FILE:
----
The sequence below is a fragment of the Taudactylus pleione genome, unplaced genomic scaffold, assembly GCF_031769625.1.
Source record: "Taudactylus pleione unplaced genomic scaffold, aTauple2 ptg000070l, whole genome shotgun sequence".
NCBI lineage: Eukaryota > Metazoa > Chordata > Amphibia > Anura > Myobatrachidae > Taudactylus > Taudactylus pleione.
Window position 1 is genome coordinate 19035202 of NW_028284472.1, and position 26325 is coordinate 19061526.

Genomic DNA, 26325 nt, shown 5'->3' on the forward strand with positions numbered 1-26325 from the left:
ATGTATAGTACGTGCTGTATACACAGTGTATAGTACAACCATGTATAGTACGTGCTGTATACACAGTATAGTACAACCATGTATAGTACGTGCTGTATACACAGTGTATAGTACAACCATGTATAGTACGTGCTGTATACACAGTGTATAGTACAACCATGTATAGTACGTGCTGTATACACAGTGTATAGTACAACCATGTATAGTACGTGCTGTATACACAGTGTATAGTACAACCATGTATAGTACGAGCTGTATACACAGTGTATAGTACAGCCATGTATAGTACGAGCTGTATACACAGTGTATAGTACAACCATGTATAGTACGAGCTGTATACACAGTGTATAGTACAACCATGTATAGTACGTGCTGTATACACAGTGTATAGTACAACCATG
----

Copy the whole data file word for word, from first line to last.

The sequence below is a fragment of the Taudactylus pleione genome, unplaced genomic scaffold, assembly GCF_031769625.1.
Source record: "Taudactylus pleione unplaced genomic scaffold, aTauple2 ptg000070l, whole genome shotgun sequence".
NCBI lineage: Eukaryota > Metazoa > Chordata > Amphibia > Anura > Myobatrachidae > Taudactylus > Taudactylus pleione.
Window position 1 is genome coordinate 19035202 of NW_028284472.1, and position 26325 is coordinate 19061526.

Genomic DNA, 26325 nt, shown 5'->3' on the forward strand with positions numbered 1-26325 from the left:
ATGTATAGTACGTGCTGTATACACAGTGTATAGTACAACCATGTATAGTACGTGCTGTATACACAGTATAGTACAACCATGTATAGTACGTGCTGTATACACAGTGTATAGTACAACCATGTATAGTACGTGCTGTATACACAGTGTATAGTACAACCATGTATAGTACGTGCTGTATACACAGTGTATAGTACAACCATGTATAGTACGTGCTGTATACACAGTGTATAGTACAACCATGTATAGTACGAGCTGTATACACAGTGTATAGTACAGCCATGTATAGTACGAGCTGTATACACAGTGTATAGTACAACCATGTATAGTACGAGCTGTATACACAGTGTATAGTACAACCATGTATAGTACGTGCTGTATACACAGTGTATAGTACAACCATG